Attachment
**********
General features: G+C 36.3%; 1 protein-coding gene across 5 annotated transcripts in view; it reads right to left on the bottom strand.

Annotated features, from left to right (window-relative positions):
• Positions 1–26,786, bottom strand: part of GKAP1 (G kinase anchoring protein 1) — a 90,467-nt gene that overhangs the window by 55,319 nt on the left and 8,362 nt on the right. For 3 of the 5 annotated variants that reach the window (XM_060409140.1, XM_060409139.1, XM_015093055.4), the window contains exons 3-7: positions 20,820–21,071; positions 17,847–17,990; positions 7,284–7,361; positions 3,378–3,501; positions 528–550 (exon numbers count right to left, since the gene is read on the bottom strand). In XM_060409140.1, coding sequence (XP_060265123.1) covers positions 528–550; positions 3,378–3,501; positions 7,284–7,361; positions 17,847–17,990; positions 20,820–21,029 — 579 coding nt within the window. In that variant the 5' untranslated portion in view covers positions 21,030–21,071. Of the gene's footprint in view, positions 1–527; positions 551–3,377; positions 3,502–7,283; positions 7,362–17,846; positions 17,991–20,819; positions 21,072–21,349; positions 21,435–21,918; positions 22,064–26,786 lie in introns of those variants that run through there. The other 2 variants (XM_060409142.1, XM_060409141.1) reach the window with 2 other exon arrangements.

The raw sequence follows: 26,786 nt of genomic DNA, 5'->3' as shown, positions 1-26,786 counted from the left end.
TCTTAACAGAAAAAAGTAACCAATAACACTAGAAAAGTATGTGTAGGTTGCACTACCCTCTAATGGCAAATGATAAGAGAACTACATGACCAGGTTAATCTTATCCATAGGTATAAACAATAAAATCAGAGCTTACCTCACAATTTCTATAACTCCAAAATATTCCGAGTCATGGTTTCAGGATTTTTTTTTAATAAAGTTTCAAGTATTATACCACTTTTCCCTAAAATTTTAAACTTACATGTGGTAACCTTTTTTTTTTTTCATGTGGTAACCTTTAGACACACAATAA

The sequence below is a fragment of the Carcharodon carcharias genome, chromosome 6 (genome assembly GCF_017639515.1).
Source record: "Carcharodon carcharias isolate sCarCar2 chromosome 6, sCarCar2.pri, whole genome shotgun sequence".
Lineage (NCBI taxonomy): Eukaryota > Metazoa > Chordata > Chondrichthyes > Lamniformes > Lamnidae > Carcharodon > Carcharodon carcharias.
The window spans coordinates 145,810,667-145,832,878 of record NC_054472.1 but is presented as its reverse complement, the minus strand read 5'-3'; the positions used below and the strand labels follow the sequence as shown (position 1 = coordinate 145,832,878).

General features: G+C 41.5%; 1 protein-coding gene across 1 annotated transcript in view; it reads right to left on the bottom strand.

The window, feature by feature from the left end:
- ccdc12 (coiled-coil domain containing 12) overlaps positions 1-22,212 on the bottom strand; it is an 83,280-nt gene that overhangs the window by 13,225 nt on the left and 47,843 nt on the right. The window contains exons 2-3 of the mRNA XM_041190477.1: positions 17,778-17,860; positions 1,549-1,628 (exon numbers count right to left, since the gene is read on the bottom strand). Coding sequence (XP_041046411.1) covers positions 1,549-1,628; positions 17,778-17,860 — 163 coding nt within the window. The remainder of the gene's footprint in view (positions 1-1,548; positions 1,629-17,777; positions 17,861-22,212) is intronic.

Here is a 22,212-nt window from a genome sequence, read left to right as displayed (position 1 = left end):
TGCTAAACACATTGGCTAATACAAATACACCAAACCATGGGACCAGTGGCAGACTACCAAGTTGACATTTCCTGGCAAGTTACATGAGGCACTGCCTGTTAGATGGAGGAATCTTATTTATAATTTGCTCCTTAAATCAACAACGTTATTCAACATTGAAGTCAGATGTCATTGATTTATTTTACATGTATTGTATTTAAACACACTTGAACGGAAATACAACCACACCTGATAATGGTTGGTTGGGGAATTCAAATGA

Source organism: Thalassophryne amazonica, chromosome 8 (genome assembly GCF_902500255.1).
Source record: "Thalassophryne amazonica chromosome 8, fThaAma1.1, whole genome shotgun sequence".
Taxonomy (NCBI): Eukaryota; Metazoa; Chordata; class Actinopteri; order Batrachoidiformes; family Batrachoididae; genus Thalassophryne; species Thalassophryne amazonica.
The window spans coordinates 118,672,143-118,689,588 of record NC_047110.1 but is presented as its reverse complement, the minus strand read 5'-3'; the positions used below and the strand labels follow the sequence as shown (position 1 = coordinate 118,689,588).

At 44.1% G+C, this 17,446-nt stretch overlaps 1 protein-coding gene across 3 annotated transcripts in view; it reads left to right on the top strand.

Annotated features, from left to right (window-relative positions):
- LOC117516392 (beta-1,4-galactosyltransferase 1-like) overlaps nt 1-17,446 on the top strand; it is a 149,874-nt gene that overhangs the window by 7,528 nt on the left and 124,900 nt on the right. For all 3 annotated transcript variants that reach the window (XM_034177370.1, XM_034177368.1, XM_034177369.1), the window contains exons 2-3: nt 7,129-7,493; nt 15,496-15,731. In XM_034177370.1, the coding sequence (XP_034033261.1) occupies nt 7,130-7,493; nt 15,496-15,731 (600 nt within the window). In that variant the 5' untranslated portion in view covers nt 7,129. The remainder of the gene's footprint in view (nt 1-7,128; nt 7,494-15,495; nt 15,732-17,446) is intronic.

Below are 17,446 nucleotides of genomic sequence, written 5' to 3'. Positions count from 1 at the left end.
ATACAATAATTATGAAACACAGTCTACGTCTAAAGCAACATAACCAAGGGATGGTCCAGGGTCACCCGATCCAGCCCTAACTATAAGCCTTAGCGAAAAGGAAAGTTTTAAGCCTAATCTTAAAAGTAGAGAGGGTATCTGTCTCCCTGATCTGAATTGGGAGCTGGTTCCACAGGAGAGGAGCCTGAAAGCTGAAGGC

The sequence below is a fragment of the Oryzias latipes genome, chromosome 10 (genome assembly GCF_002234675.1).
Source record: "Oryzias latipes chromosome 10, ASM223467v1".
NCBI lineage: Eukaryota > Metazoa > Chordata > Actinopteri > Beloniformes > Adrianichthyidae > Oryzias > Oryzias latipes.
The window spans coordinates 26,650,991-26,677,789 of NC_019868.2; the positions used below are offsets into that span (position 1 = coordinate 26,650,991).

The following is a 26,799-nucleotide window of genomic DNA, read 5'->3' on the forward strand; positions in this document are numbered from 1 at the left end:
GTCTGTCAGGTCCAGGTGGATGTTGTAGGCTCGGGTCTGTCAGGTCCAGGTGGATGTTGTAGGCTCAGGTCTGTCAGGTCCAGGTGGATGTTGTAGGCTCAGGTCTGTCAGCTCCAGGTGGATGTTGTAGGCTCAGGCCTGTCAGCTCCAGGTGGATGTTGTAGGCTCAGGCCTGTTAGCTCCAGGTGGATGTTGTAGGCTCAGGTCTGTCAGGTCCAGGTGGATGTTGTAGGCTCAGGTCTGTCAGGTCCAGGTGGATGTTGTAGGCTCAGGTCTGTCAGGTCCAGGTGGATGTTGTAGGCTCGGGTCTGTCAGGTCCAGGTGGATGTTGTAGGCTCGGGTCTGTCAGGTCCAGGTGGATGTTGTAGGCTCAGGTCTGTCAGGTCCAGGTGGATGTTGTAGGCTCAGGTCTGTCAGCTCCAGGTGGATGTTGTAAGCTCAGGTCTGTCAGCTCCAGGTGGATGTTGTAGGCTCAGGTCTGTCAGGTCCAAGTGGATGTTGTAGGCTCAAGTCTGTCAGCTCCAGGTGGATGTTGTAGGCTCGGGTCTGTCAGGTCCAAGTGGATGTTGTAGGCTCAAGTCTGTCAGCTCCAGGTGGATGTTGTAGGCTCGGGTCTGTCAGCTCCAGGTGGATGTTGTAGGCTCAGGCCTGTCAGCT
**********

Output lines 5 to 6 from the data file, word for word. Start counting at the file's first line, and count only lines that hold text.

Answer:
TCTTAACAGAAAAAAGTAACCAATAACACTAGAAAAGTATGTGTAGGTTGCACTACCCTCTAATGGCAAATGATAAGAGAACTACATGACCAGGTTAATCTTATCCATAGGTATAAACAATAAAATCAGAGCTTACCTCACAATTTCTATAACTCCAAAATATTCCGAGTCATGGTTTCAGGATTTTTTTTTAATAAAGTTTCAAGTATTATACCACTTTTCCCTAAAATTTTAAACTTACATGTGGTAACCTTTTTTTTTTTTCATGTGGTAACCTTTAGACACACAATAA

The sequence below is a fragment of the Carcharodon carcharias genome, chromosome 6 (genome assembly GCF_017639515.1).